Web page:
But it’s important to keep some perspective on bond yields, Chatters added, noting that the central bank will likely help keep yields in check.
“Whilst it is interesting to talk about fiscal stimulus, and this is important for growth, the main driver of government yields remains the policy rate,” Chatters said. “The channel to higher policy rates is via employment and inflation in the US, and this channel has long and uncertain lags. So, for treasuries, this is important, but not as important as the Fed.”
were rising Wednesday as the yield curve, the spread between short-term bonds and their longer-term counterparts, was widening , a move that tends to be good for the business models of financial institutions.
Reports out Wednesday morning gave a grimmer view of the U.S. economy than analysts had expected. The Automatic Data Processing report on private-sector employment showed the first drop in jobs since April. Private-sector jobs fell by 123,000, ahead of the more closely followed Friday employment report from the Labor Department. The U.S. IHS Markit purchasing managers index for December was also weaker than expected, although a report on factory orders was stronger.
Meanwhile, the U.S. IHS Market service sector purchasing managers index for December fell to 54.8 in December, down from 58.4 in November, signaling a slower expansion amid a surge in coronavirus cases.
On the coronavirus front, the U.S. counted at least 238,763 new cases on Tuesday, and at least 3,648 people died, according to a New York Times tracker. In the last week, the U.S. has averaged 219,650 cases a day.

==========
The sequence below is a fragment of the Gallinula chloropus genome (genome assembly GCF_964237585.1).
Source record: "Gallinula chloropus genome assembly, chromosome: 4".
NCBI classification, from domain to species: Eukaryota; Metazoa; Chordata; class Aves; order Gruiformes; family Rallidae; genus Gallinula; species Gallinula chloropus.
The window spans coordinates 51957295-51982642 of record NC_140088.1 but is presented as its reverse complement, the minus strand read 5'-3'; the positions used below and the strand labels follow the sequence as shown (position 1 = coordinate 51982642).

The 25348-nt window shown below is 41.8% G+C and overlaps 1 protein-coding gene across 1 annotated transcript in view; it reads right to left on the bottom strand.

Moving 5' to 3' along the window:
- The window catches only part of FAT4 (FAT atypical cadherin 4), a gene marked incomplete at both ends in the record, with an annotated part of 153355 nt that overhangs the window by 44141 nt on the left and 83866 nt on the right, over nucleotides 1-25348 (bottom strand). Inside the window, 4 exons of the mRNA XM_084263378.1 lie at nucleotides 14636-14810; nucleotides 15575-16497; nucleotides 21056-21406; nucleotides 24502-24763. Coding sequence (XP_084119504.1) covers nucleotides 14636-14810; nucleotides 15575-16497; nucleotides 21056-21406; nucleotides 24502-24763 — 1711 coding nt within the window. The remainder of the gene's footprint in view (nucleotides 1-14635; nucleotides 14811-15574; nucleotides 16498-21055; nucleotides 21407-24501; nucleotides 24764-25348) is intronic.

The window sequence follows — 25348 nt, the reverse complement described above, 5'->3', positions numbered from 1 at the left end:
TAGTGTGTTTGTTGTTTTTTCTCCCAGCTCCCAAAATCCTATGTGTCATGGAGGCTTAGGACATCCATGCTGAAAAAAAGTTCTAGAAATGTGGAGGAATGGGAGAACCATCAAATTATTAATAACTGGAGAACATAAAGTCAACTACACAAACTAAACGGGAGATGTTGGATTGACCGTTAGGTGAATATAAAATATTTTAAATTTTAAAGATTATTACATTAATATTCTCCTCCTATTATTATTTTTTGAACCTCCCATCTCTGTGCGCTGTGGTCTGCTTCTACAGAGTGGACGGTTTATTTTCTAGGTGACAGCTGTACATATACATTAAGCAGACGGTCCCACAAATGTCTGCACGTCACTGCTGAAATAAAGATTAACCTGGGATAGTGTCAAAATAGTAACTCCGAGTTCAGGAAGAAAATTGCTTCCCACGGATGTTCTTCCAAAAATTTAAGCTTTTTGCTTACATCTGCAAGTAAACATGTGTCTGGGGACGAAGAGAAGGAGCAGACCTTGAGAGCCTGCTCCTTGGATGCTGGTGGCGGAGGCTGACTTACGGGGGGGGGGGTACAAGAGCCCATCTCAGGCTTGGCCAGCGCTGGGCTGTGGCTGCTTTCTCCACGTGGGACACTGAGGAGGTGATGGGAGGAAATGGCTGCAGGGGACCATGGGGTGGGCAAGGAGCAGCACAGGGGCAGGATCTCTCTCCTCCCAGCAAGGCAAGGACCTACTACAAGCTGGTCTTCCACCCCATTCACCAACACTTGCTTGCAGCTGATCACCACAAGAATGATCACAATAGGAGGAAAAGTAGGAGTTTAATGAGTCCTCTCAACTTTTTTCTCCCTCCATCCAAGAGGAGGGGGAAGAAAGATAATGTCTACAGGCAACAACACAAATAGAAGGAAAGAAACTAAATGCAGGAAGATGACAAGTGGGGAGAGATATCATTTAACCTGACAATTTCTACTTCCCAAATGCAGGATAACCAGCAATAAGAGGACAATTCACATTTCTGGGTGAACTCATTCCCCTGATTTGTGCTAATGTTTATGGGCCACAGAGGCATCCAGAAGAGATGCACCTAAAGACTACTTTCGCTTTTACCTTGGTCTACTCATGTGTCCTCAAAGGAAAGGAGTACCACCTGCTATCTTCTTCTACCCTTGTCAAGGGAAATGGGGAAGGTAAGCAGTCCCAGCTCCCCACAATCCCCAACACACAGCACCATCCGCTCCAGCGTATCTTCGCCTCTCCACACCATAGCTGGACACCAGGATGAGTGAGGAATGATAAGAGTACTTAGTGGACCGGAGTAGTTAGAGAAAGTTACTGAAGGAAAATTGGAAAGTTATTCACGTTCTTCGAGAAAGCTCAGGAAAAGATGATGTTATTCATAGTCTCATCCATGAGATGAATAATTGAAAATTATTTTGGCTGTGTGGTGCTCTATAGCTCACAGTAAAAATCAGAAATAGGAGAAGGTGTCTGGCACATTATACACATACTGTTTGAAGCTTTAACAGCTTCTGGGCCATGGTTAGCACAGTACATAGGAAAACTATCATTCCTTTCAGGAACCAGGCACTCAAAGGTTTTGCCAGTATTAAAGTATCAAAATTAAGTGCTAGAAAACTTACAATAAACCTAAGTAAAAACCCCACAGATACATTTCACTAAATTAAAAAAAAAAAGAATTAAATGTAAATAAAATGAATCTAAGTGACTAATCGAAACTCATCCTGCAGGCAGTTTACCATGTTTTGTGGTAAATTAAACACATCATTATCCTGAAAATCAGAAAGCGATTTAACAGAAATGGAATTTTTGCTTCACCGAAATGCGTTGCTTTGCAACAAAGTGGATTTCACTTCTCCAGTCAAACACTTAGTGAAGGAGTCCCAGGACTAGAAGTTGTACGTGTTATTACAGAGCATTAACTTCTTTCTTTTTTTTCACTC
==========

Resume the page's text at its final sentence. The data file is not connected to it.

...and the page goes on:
Minutes of the Federal Reserve’s last meeting, which may give some insight into monetary policy, are due to be released at 2 p.m. ET.
Which companies are in focus?
Shares of JPMorgan Chase &Co.
were more than 4% higher in early trade as investors bet on a steeper yield curve. Shares of Bank of America Corp
Tech giants lost ground: Amazon.com Inc.
shares were down 1.3%, Facebook Inc.
shares lost 2.6%, and Alphabet Inc.
shares fell 1.6%.
Clean-energy companies like SolarEdge Technologies Inc. and TPI Composites Inc.,
which makes wind-power parts, also surged.
shares were more than 3% higher, near $760, as Wall Street analysts remained divided over whether the company’s price target should be closer to $800 or $200.
What are other markets doing?
The 10-year Treasury note
surged above 1% for the first time since the coronavirus pandemic began as traders bet on stronger inflation and more debt issuance, both of which would erode the value of outstanding bonds.
Oil futures were little changed Wednesday, after Saudi Arabia surprised the market by cutting production. Crude for February delivery
was up 0.1% to $49.98.
were off 0.9% at $1,937.20 as bond yields gained.
The pan-European Stoxx 600 Europe index
gained 1.3%, while London’s FTSE 100
surged 3.4% after Moderna’s coronavirus vaccine got the green light from a European regulator.
In Asia, Hong Kong’s Hang Seng Index
rose 0.2%, while the Shanghai Composite
gained 0.6% and Japan’s Nikkei 225
The ICE U.S. Dollar Index
a measure of the U.S. currency against a basket of six major rivals, gained 0.1%.